Three rockets, apparently fired by an Iranian-backed Iraqi militia, landed in the U.S. Embassy complex within Baghdad’s fortified Green Zone late Tuesday, amid rising tensions with Iran in the waning days of the Trump administration.
The attack came as President Trump has consulted with top members of his national security team about a possible strike on Iran following reports of a sharp expansion in its uranium enrichment program. The government in Tehran has said it has no intention of building a nuclear weapon.
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In a meeting Thursday, advisers cautioned against a preemptive strike, according to a senior U.S. official who spoke on the condition of anonymity because of the sensitivity of the matter. Since his legacy is to have pulled the United States out of regional wars, Trump was advised he should resist starting a new conflict in a region where he has ordered U.S. troop withdrawals.
Trump agreed, the official said. “No orders have been given. . . . There’s no imminent threat of preemptive strikes against Iran for their nuclear or missile programs,” the official said.
But the president emphasized that any killing of an American that could be “tied back to instructions from Iran” would spark an immediate U.S. response, the official said. The president was “extraordinarily forceful,” the official said. If the Iranians kill Americans, the U.S. response will be swift and painful, the official said.
Responding to accounts of the White House meeting, first reported by the New York Times, an Iranian government spokesman said Tuesday that any U.S. attack on Iran would bring a “crushing” response.
Spokesman Ali Rabiei, streaming on an official government website, said that it was unlikely that the United States “would want to cause insecurity in the world and the region.”
The attack came less than an hour after acting defense secretary Christopher C. Miller announced that the U.S. military would withdraw another 500 troops from Iraq, decreasing the number to 2,500 by Jan. 15, days before President-elect Joe Biden takes office.
In remarks to reporters outside the White House, national security adviser Robert C. O’Brien said the remaining U.S. forces in both Iraq and Afghanistan — where the number is also coming down to 2,500 — would “defend our embassies and the other agencies of the U.S. government.” “By May,” he said, “it is President Trump’s hope that they will all come home safely and in their entirety.”
Beyond Trump’s desire to fulfill his campaign promise to end foreign wars before his term expires, it is unclear why troops are being brought home at a time of particular tension in the Middle East.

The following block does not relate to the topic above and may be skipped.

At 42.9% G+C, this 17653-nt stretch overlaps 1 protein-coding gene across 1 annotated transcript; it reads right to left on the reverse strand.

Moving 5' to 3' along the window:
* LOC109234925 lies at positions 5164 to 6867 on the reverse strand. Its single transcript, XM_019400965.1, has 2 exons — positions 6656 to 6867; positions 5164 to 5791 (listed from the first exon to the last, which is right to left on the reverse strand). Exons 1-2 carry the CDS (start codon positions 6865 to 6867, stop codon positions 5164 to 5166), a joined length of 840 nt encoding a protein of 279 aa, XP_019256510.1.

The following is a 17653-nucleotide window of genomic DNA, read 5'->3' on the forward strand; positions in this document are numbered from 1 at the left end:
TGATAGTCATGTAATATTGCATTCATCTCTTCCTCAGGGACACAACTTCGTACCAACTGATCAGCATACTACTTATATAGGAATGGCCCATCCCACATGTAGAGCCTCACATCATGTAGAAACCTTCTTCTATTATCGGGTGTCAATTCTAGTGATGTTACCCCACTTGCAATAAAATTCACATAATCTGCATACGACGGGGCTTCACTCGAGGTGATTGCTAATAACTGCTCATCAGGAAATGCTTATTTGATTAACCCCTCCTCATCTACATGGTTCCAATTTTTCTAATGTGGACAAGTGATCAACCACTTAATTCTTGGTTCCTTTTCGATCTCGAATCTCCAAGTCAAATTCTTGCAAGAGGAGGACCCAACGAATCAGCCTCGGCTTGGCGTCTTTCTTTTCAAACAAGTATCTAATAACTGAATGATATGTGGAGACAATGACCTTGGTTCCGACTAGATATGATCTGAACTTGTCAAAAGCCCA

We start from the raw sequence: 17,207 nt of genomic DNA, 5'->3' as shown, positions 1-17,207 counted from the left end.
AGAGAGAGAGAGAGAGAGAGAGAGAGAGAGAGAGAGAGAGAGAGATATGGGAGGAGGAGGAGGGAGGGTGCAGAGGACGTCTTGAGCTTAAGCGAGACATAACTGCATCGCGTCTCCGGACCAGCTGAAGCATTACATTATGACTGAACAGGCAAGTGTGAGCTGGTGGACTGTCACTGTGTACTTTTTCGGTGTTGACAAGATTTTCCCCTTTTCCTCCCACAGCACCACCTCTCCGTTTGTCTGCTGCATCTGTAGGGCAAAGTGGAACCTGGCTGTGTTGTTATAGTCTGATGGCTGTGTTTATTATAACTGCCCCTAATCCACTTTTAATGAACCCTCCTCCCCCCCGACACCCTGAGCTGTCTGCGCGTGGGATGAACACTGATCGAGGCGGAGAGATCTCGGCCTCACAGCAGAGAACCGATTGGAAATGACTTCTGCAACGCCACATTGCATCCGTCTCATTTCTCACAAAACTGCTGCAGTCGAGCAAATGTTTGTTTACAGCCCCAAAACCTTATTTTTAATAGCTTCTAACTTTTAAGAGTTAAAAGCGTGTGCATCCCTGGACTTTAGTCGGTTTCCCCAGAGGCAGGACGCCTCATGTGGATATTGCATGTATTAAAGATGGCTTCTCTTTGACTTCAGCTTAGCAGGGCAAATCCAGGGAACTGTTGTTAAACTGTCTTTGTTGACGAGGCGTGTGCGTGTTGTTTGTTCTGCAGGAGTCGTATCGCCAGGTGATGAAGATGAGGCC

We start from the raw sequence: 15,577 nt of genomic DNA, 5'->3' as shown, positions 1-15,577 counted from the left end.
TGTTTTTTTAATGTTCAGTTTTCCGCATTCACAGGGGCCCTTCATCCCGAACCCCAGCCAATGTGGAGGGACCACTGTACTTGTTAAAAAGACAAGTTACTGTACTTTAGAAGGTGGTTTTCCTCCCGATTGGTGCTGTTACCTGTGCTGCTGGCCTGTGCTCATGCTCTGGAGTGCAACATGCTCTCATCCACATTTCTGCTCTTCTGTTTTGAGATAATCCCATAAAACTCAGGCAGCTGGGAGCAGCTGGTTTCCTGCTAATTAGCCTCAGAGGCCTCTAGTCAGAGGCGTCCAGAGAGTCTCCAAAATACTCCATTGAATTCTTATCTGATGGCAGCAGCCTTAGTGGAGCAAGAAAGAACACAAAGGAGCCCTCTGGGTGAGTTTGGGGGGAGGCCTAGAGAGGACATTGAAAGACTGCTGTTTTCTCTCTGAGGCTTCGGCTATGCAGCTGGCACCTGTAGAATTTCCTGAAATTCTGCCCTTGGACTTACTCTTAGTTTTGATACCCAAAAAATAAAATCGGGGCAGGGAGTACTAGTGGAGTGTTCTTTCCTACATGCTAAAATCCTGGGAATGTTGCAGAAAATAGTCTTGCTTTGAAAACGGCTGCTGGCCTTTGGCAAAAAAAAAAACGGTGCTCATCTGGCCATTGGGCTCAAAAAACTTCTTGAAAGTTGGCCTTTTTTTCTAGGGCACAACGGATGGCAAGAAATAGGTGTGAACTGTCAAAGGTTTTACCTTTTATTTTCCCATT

In recent days, U.S. intelligence has been monitoring potential threats by Iran to U.S. forces in the region, people familiar with the matter said, speaking on the condition of anonymity to discuss sensitive information. Current and former officials have expressed alarm that Iran might try to provoke military conflict in Trump’s final days in office.
Biden was briefed Tuesday on global threats, presumably including Iran, by national security experts, including former diplomats and military officials. But he continued to be denied official briefings from current intelligence and defense officials as Trump refused to allow his administration to formally begin the transition process.
“We are going to focus on readiness for whatever may come,” Biden, in Wilmington, Del., told the group of experts as the virtual meeting began, “and that’s why I have asked you all to brief me on what you see as the biggest challenges we face and how to make sure that our diplomacy, our military” is prepared “to meet these crises.”
“You know that I’ve been unable to get the briefings that ordinarily would have come by now,” he said. “And so I just want to get your input on what you see ahead. And, to state the obvious, there’s no presidential responsibility more important than protecting the American people.”
Briefers at the session included retired Gen. Lloyd Austin, former commander of U.S. forces in Iraq and of the U.S. Central Command during the Obama administration; retired Gen. Stanley McChrystal and retired Adm. William McRaven, both of whom served as head of the Joint Special Operations Command; former deputy CIA directors Avril Haines and David Cohen; and a number of other former senior diplomats and defense officials.
Biden also spoke by telephone Tuesday with Israeli Prime Minister Benjamin Netanyahu, whose government has opposed the president-elect’s plans to try to reengage diplomatically with Iran. Biden has said he will consider reentering the Iran nuclear deal that Trump exited in 2018, provided Tehran returns to compliance with its terms, including strict limits on enriched uranium.
Trump’s secretary of state, Mike Pompeo, is due to visit Israel this week.
In Iraq, the rocket attack appeared to mark the end of a unilateral truce declared in October by Iranian-backed militias operating there.
Since late 2019, the armed groups have repeatedly targeted facilities and personnel linked to Western interests in Iraq. Those previous attacks resulted in the deaths of six Iraqis, three U.S. servicemen and one Briton, and brought the United States and Iran to the brink of war.
A Telegram channel linked to the militias said Tuesday that the Ashab al-Kahf group had fired six rockets into the area in Baghdad. Another post showed the face of Abu Mahdi al-Muhandis, the Iraqi militia leader killed alongside Iranian military leader Qasem Soleimani in a Jan. 3 drone strike ordered by Trump.
The administration has also threatened to withdraw all personnel from the U.S. Embassy in Baghdad, citing security concerns, a move that critics say would only deepen Iranian influence in Iraq.
Loveluck reported from Baghdad. Anne Gearan in Wilmington and Missy Ryan and Shane Harris in Washington contributed to this report.